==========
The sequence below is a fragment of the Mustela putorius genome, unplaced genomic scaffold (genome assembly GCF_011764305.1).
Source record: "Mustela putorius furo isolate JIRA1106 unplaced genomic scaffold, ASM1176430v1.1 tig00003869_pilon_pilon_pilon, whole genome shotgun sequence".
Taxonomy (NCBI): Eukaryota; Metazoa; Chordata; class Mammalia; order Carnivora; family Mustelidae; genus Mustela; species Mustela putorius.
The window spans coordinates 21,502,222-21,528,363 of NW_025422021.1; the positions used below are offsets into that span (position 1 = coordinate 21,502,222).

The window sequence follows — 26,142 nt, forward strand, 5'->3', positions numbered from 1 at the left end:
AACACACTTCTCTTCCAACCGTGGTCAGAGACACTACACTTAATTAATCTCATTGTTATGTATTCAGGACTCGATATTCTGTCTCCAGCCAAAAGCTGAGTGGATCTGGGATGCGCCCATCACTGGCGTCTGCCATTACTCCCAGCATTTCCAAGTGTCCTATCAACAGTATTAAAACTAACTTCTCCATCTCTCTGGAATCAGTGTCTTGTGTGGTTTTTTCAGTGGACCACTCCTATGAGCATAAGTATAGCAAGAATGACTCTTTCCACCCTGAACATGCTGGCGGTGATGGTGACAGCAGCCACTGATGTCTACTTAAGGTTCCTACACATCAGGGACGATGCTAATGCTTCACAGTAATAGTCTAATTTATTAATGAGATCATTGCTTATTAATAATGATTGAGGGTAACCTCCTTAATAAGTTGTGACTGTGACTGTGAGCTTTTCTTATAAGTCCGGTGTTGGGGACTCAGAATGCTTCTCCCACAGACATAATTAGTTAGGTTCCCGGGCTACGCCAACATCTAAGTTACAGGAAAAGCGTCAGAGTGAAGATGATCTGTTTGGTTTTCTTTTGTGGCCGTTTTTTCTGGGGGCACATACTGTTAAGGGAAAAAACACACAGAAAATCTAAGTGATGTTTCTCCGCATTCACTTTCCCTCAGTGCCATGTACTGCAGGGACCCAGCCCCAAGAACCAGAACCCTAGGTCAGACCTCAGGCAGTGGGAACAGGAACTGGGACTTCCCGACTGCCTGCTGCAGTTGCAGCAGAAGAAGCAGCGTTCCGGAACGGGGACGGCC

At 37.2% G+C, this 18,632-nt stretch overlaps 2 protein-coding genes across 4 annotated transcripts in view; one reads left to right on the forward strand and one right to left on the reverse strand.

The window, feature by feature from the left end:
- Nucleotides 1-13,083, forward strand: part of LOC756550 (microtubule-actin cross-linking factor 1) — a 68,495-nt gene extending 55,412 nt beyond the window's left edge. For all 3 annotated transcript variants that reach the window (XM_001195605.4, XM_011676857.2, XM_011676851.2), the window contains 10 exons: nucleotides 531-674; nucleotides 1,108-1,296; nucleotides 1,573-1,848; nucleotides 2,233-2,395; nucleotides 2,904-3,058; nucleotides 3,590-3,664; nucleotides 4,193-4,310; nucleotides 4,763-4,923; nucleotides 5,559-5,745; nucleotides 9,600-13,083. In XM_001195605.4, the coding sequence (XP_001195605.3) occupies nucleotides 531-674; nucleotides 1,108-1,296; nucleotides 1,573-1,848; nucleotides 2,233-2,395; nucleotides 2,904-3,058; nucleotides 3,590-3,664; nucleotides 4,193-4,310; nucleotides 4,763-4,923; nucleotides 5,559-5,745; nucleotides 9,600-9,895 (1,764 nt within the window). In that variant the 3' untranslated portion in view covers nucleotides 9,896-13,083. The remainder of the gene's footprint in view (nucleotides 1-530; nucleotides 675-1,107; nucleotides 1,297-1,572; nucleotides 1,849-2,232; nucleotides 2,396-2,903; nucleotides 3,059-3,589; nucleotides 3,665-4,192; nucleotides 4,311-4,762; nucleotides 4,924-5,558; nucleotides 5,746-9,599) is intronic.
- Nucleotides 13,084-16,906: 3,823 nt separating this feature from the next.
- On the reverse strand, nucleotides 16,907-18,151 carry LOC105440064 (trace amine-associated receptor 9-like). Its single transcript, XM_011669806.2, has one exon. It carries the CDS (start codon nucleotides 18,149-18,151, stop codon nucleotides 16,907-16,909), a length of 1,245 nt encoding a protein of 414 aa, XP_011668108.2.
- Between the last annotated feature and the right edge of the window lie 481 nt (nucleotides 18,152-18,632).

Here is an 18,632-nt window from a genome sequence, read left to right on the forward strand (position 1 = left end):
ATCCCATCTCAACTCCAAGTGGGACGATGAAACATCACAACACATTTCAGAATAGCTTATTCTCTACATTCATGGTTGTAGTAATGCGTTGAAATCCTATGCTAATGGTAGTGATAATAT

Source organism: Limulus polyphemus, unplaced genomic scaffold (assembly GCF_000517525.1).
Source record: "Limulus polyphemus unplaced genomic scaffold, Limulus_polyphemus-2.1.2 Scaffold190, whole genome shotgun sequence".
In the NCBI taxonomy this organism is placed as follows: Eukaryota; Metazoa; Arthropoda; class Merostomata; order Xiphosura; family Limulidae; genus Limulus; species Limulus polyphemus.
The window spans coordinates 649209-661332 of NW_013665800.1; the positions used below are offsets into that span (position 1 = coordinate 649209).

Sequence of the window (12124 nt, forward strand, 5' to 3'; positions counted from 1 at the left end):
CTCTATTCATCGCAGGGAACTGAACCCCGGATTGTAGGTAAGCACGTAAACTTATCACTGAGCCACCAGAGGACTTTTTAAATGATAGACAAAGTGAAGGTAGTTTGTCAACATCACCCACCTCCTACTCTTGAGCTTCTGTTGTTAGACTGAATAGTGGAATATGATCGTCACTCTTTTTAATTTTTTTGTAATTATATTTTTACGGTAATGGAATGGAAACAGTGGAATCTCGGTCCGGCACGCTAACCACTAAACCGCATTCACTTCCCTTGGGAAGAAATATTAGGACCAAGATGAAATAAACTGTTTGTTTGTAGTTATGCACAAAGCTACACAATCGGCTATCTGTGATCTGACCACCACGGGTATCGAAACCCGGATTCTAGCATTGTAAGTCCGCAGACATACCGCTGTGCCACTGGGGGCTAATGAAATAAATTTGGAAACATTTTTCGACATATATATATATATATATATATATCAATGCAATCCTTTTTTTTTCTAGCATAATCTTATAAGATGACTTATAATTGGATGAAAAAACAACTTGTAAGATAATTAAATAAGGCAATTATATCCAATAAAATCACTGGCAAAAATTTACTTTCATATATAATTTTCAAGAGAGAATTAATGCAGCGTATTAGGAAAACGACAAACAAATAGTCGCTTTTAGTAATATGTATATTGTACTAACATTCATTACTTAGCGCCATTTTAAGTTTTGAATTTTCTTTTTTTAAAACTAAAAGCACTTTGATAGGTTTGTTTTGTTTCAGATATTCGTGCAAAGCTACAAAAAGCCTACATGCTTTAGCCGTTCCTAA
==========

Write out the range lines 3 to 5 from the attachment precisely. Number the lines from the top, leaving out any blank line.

Taxonomy (NCBI): Eukaryota; Metazoa; Chordata; class Mammalia; order Carnivora; family Mustelidae; genus Mustela; species Mustela putorius.
The window spans coordinates 21,502,222-21,528,363 of NW_025422021.1; the positions used below are offsets into that span (position 1 = coordinate 21,502,222).

The window sequence follows — 26,142 nt, forward strand, 5'->3', positions numbered from 1 at the left end: